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Quantifying safety risks of deep neural networks

Research output: Contribution to Journal/MagazineJournal articlepeer-review

E-pub ahead of print
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<mark>Journal publication date</mark>9/07/2022
<mark>Journal</mark>Complex &amp; Intelligent Systems
Publication StatusE-pub ahead of print
Early online date9/07/22
<mark>Original language</mark>English

Abstract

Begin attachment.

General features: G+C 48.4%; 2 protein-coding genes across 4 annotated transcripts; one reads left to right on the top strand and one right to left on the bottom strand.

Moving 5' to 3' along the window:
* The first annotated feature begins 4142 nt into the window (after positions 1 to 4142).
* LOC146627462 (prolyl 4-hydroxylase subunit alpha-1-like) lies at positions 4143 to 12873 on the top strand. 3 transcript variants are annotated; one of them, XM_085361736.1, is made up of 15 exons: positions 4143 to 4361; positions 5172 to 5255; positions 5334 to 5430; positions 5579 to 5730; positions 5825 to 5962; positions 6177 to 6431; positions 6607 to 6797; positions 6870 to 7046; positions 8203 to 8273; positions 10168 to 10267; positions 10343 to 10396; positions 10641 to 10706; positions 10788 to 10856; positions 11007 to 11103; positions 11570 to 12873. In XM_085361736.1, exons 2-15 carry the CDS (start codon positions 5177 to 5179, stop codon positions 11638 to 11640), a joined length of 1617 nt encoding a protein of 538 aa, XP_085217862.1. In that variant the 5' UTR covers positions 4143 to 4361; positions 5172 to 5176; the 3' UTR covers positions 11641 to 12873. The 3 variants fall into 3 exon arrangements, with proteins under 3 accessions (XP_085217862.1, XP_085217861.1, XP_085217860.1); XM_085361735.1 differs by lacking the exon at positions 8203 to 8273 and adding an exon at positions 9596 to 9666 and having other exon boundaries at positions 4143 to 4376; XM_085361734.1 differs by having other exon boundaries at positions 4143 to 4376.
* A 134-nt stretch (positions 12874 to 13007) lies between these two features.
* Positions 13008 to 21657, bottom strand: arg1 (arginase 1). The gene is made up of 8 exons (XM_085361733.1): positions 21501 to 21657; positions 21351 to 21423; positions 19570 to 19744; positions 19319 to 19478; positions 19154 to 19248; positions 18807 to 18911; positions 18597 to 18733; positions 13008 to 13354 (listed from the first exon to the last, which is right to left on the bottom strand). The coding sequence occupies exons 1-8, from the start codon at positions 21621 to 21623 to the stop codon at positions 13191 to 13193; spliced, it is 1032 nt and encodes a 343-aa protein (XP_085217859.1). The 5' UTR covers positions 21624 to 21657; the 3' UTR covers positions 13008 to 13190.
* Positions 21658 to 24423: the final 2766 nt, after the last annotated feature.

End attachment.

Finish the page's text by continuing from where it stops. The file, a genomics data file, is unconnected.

Safety concerns on the deep neural networks (DNNs) have been raised when they are applied to critical sectors. In this paper, we define safety risks by requesting the alignment of network’s decision with human perception. To enable a general methodology for quantifying safety risks, we define a generic safety property and instantiate it to express various safety risks. For the quantification of risks, we take the maximum radius of safe norm balls, in which no safety risk exists. The computation of the maximum safe radius is reduced to the computation of their respective Lipschitz metrics—the quantities to be computed. In addition to the known adversarial example, reachability example, and invariant example, in this paper, we identify a new class of risk—uncertainty example—on which humans can tell easily, but the network is unsure. We develop an algorithm, inspired by derivative-free optimization techniques and accelerated by tensor-based parallelization on GPUs, to support an efficient computation of the metrics. We perform evaluations on several benchmark neural networks, including ACSC-Xu, MNIST, CIFAR-10, and ImageNet networks. The experiments show that our method can achieve competitive performance on safety quantification in terms of the tightness and the efficiency of computation. Importantly, as a generic approach, our method can work with a broad class of safety risks and without restrictions on the structure of neural networks.